Wednesday, October 27, 2010

Maggie 2010: Kiyoshi Kurosawa, Part II

#114. Seance

I entered the world of Kiyoshi Kurosawa's films seeking a deeper understanding of the most striking motifs in Asian horror -- the designer labels, as it were, that trickle down into the off-the-racks imagery of Ringu, Ju-On, and Dark Water. My first stab at Kurosawa's canon, Cure, gave me confidence in his strength as a director, but did little to quench my curiosity about Asian horror mythology itself. Seance, on the other hand, was nigh on perfect in that regard.

However, I should stress first that Seance is not (for me) a perfect film in and of itself. This is because I put a lot of stock into the ease with which any one film allows me to suspend belief in its causality--namely, to accept the rules of the distinct world I'm occupying for an hour and a half. But with Seance, these mechanics seemed to change without clear justification around the halfway mark, and while I understood by the end of the film what Kurosawa wanted us to see as an inevitable series of events, that inevitability was not as clearly wrought throughout as it could have been.

For some context to that last paragraph, the film's premise is fairly simple: Junko and Sato are a modest couple--Sato (Koji Yakusho), working in sound production for a TV station; his wife (Jun Fubuki), a genuine psychic with few opportunities to exploit her abilities. While reluctant to help a researcher interested in her gift, Junko leaps (passively, almost imperceptibly) on an opportunity to lift the burden of household finances from her husband when a missing person's case comes her way. When the missing child conveniently escapes from her kidnapper only to end up in Sato's sound equipment, Junko sees this, too, as an opportunity to establish herself and start the money train rolling. Fortune does not, however, favour her daring or her cunning--and least of all the poor, wayward child.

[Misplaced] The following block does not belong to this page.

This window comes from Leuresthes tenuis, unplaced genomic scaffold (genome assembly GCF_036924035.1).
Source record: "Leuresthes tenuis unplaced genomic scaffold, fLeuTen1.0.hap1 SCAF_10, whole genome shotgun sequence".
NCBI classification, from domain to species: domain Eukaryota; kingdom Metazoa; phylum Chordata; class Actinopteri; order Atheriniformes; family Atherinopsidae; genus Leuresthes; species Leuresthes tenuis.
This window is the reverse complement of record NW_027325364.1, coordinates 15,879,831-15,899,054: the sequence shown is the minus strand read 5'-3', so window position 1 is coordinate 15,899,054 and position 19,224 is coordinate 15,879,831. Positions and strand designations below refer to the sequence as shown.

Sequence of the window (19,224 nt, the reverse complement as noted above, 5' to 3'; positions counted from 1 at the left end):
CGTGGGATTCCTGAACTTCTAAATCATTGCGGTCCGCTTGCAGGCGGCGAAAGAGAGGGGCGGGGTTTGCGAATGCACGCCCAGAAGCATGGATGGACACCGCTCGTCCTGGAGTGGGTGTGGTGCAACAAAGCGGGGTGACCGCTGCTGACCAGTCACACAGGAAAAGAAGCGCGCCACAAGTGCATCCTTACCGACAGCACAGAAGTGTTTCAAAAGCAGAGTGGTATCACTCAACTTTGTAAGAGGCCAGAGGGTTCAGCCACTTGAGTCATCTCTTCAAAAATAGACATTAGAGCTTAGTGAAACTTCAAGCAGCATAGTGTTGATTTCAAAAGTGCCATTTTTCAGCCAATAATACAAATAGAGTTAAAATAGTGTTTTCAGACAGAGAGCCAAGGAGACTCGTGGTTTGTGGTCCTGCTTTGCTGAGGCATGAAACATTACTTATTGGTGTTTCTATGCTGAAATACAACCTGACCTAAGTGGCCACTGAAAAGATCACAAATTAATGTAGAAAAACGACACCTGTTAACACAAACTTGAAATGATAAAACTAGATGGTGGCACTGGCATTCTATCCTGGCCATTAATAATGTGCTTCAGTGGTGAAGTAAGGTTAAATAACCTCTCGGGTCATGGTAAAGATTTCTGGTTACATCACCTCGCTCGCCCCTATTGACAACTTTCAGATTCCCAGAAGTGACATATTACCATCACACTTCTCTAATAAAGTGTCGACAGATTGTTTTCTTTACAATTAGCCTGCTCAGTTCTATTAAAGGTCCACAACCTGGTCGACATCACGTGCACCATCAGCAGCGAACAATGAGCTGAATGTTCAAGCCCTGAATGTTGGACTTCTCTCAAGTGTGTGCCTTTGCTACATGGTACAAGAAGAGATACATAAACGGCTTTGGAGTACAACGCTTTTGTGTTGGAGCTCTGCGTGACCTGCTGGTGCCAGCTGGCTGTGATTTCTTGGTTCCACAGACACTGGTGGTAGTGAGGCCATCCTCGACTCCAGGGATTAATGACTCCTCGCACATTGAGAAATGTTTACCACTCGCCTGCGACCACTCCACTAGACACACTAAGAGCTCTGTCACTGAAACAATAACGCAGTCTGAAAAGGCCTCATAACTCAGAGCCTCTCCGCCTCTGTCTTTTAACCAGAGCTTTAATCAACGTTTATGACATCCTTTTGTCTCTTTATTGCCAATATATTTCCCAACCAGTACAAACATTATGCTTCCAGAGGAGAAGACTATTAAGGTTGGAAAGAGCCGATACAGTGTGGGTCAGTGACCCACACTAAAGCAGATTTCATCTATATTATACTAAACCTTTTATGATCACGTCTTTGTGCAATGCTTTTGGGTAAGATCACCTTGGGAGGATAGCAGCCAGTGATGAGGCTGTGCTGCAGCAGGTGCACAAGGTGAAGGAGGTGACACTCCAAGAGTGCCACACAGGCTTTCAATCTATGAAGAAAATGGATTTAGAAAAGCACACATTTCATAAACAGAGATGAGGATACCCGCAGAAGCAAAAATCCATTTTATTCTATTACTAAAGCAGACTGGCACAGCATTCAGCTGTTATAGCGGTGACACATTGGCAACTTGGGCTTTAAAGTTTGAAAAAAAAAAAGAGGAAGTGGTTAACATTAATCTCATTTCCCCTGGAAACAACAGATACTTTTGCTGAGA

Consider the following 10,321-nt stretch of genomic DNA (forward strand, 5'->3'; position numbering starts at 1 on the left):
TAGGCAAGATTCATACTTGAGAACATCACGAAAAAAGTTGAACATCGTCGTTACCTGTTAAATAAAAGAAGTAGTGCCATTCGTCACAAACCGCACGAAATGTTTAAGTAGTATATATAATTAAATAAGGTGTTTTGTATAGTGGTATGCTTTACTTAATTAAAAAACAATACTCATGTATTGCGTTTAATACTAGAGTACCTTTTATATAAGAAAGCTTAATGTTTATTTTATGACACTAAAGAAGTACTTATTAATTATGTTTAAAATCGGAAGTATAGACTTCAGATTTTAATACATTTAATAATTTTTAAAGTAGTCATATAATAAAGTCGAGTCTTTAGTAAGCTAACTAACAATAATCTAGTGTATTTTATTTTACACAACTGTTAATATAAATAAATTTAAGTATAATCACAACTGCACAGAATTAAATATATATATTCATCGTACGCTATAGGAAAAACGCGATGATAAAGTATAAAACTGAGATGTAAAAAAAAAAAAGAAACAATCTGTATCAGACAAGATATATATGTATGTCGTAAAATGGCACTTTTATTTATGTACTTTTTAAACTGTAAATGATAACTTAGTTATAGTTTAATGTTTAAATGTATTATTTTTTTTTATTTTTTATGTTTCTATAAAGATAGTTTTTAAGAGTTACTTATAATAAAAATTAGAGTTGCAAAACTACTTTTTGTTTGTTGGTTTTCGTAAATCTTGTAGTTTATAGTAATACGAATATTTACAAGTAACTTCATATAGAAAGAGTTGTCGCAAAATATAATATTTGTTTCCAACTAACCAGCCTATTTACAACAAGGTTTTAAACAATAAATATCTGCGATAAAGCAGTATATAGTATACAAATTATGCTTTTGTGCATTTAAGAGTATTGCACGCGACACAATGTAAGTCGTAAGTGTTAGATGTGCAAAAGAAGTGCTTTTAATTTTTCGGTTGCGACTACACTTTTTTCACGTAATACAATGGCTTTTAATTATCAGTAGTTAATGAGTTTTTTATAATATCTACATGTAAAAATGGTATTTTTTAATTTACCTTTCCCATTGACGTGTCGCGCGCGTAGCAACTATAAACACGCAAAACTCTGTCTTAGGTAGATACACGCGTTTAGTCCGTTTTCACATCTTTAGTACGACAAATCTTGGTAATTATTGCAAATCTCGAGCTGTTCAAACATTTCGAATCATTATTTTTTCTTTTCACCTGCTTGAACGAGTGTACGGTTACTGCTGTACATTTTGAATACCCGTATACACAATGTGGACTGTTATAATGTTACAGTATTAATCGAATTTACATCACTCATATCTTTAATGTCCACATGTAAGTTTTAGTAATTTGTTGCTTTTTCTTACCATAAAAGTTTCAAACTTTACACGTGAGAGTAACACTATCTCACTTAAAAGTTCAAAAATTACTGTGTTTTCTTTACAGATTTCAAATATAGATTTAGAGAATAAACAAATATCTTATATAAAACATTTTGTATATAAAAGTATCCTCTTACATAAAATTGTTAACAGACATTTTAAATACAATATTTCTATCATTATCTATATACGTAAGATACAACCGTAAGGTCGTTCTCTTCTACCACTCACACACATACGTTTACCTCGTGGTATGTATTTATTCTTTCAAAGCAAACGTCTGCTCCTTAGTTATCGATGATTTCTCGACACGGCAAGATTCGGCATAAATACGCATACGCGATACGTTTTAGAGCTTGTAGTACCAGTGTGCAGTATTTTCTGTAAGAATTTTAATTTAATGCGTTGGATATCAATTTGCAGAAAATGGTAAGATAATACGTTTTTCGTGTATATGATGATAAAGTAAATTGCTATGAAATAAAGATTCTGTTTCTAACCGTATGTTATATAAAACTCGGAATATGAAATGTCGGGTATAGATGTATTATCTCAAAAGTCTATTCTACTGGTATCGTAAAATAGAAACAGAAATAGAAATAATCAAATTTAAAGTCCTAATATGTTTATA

This is the playing field into which some truly marvellous deconstructions of Asian horror archetype emerge--everything from the spooky crawling form of a child (is it alive? is it dead?) up a flight of stairs, to spirits haunting the living on a deeply personal level (are they real, or are they just manifestations of guilt?), to the staple "face obscured by hair" shot that's pretty much iconic in Asian horror. Kurosawa even goes so far as to directly address a central conceit of many Asian horror films, in a dialogue between husband and wife where both agree that their desire to deviate from the norm, the social expectation of living a mundane and unremarkable life, is what has led them to utter ruin.

But while all these archaeological details are a sheer delight, and themselves wholly merit viewing the film, I still find such a lack of clear causal relationships in Seance, especially on the part of the wife, as makes it impossible to get fully behind this film. I recognize that many of these difficulties are cultural (I disliked Ringu for the sheer passivity of the female lead, but absolutely cede the point that the widespread expectation of a passive female in that context was meant to make her rare proactive moments even more striking to viewers), but a few incongruities also seem to surpass common sense.

Why, for instance, did it take so long for husband and wife to realize they'd need to hide their identities from the child for their plan to work? What signs did viewers get that the husband was so burdened by his work it had become utterly, immediately imperative that his wife strive to free him from his day job? And let's just say it: Why the hell didn't the little girl call attention to her presence in Sato's box when he moved it to his trunk? ("Fear of men after just being kidnapped" doesn't work: she got into the box knowing full well it belonged to a man. Hell, to that end, why didn't she just say "Mister! Mister! My kidnapper's chasing me!" when she spied Sato at work in the woods? Because that would have made for a very short movie, of course.)

That said, Kurosawa has an impeccably measured style, and many of his shots are extremely thought-provoking. From what I could see in Seance, his use of horror archetype is quite serious and mature, and in this sense a real treat. Yes, I have reservations about the consistency of his characters' moral engines, but no question exists in my mind regarding Kurosawa's talent as a maker of fine, suspenseful films.

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